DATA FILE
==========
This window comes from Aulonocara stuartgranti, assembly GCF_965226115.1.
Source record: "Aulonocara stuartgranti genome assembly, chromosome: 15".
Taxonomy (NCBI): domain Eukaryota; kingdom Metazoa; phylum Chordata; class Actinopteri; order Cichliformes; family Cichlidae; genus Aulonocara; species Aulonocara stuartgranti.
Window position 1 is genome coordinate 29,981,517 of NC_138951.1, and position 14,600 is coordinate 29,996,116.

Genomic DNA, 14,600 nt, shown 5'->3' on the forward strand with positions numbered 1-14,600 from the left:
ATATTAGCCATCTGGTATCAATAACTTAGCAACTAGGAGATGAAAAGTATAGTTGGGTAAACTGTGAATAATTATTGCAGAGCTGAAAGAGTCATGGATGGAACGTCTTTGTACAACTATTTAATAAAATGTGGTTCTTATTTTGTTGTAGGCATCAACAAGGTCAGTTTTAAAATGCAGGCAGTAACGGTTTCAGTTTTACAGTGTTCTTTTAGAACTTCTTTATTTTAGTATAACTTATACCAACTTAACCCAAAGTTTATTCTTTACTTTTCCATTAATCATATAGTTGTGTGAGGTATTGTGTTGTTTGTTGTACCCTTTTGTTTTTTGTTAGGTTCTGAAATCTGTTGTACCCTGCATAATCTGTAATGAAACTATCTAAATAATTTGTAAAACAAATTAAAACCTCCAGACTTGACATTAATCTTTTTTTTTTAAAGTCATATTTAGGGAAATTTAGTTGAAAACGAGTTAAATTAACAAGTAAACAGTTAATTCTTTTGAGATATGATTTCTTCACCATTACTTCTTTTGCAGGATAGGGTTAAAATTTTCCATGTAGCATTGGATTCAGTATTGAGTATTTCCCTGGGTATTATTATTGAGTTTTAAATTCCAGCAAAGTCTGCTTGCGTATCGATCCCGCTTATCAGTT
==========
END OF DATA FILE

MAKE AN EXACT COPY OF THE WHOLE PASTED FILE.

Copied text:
This window comes from Aulonocara stuartgranti, assembly GCF_965226115.1.
Source record: "Aulonocara stuartgranti genome assembly, chromosome: 15".
Taxonomy (NCBI): domain Eukaryota; kingdom Metazoa; phylum Chordata; class Actinopteri; order Cichliformes; family Cichlidae; genus Aulonocara; species Aulonocara stuartgranti.
Window position 1 is genome coordinate 29,981,517 of NC_138951.1, and position 14,600 is coordinate 29,996,116.

Genomic DNA, 14,600 nt, shown 5'->3' on the forward strand with positions numbered 1-14,600 from the left:
ATATTAGCCATCTGGTATCAATAACTTAGCAACTAGGAGATGAAAAGTATAGTTGGGTAAACTGTGAATAATTATTGCAGAGCTGAAAGAGTCATGGATGGAACGTCTTTGTACAACTATTTAATAAAATGTGGTTCTTATTTTGTTGTAGGCATCAACAAGGTCAGTTTTAAAATGCAGGCAGTAACGGTTTCAGTTTTACAGTGTTCTTTTAGAACTTCTTTATTTTAGTATAACTTATACCAACTTAACCCAAAGTTTATTCTTTACTTTTCCATTAATCATATAGTTGTGTGAGGTATTGTGTTGTTTGTTGTACCCTTTTGTTTTTTGTTAGGTTCTGAAATCTGTTGTACCCTGCATAATCTGTAATGAAACTATCTAAATAATTTGTAAAACAAATTAAAACCTCCAGACTTGACATTAATCTTTTTTTTTTAAAGTCATATTTAGGGAAATTTAGTTGAAAACGAGTTAAATTAACAAGTAAACAGTTAATTCTTTTGAGATATGATTTCTTCACCATTACTTCTTTTGCAGGATAGGGTTAAAATTTTCCATGTAGCATTGGATTCAGTATTGAGTATTTCCCTGGGTATTATTATTGAGTTTTAAATTCCAGCAAAGTCTGCTTGCGTATCGATCCCGCTTATCAGTT